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Jodrell Bank Discovery Centre
A-level Physics: Radio Telescopes
Consolidation questions
For these questions, we will be considering galaxy NGC 660 (below), a rare polar-ring galaxy
in the constellation of Pisces.
NGC 660 consists of an ordinary spiral disk, surrounded by a
polar ring almost three times the size. Like all galaxies, NGC
660 has a supermassive black hole at its centre.
NGC 660 made the headlines in January 2013 because the
central black hole threw out a huge eruption of gas, 10
times brighter than a supernova. It was caused by material
being heated as it was drawn towards the black hole.
The following information may be useful in answering the questions:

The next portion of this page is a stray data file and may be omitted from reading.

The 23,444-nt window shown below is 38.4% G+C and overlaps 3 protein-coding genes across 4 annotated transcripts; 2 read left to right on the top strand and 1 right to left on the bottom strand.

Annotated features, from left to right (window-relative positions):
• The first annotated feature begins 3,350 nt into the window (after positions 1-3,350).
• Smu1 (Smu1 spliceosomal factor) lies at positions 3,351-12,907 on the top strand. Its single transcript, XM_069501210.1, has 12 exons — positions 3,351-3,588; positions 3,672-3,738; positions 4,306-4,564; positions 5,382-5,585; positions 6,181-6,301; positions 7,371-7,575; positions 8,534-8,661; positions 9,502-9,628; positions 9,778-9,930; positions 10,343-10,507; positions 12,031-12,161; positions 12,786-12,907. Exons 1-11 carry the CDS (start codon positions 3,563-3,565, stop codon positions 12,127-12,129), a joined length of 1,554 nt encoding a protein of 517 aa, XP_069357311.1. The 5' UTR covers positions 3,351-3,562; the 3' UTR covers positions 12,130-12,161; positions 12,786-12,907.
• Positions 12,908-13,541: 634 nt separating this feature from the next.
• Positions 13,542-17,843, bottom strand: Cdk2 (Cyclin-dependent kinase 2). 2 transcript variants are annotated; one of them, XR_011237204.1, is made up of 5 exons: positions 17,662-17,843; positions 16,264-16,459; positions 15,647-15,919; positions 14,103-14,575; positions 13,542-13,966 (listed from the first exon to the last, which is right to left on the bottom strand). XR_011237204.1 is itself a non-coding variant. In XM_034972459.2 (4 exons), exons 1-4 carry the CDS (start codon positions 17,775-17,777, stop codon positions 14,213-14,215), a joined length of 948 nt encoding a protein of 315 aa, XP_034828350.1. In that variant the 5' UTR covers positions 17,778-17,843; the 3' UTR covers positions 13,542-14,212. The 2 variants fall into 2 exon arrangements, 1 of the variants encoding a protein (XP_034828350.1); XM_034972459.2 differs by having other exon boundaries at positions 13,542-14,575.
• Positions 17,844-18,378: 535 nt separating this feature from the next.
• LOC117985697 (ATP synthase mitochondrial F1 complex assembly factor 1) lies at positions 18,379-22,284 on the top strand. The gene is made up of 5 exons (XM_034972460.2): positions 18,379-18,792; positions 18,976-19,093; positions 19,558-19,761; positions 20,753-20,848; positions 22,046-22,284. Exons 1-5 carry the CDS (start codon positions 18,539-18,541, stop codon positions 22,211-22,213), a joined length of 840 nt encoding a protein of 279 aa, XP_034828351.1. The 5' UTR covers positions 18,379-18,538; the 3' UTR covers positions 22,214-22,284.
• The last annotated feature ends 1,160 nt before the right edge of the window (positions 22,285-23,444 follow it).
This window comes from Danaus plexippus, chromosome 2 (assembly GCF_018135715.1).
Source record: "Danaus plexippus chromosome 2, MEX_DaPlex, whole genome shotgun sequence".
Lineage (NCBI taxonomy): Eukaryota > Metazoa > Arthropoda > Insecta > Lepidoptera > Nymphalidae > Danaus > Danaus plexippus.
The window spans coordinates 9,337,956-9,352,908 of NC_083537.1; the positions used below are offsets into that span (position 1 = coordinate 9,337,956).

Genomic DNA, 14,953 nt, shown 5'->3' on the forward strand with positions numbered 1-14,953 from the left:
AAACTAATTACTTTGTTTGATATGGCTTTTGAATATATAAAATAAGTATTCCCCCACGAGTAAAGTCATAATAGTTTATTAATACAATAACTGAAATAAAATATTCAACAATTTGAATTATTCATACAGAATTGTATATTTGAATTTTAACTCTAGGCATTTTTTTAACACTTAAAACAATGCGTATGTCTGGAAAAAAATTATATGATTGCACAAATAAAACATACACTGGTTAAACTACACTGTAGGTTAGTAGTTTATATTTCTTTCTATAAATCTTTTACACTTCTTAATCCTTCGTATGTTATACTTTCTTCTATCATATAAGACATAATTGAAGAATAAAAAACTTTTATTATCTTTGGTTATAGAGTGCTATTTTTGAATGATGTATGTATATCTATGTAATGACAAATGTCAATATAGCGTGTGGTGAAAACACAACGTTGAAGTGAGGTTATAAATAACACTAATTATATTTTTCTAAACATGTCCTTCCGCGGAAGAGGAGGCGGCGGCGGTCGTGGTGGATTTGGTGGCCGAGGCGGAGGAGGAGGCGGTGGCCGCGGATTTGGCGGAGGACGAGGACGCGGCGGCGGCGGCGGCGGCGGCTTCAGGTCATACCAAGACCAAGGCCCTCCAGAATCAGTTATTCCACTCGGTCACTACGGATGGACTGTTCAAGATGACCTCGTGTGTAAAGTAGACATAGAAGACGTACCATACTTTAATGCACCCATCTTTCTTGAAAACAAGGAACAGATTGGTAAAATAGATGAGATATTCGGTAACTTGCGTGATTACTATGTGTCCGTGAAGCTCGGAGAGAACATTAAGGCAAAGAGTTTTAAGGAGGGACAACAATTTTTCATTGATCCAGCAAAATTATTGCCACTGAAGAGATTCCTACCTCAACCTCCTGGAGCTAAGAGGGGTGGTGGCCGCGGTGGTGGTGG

G = 6.67 x 10-11 m3 kg-1 s-2
1 light year = 1.5 x 1015 m
Mass of the Sun = 2 x 1030 Kg
1 Angstrom = 1 x 10-10 m
1 parsec (1 pc) = 3.1 x 1016 m
Speed of light c = 3 x 108 m s-1
Part 1 – Gravity and orbits
The force of gravity felt by a mass (m) orbiting around a second mass (M) is:
Where r is the distance between the two masses and G is the universal
gravitational constant.
The centripetal force felt by an object undergoing circular motion about a central point is:
Where m is the mass of the object, vrot is the rotational velocity and r is
the distance between the object and the central point.
The estimated visible mass of NGC 660 within the disc and polar-ring is 3 x 1040 Kg.
The spiral disc contains approximately 75% of this visible mass.
The estimated mass of NGC 660’s supermassive black hole is 4 x 1036 Kg.
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1. How much gravitational force would a sun-like star feel, orbiting very close to the
central black hole of NGC 660, at distance of 0.1 parsecs?
2. How much gravitational force would an identical star feel, orbiting on the edge of the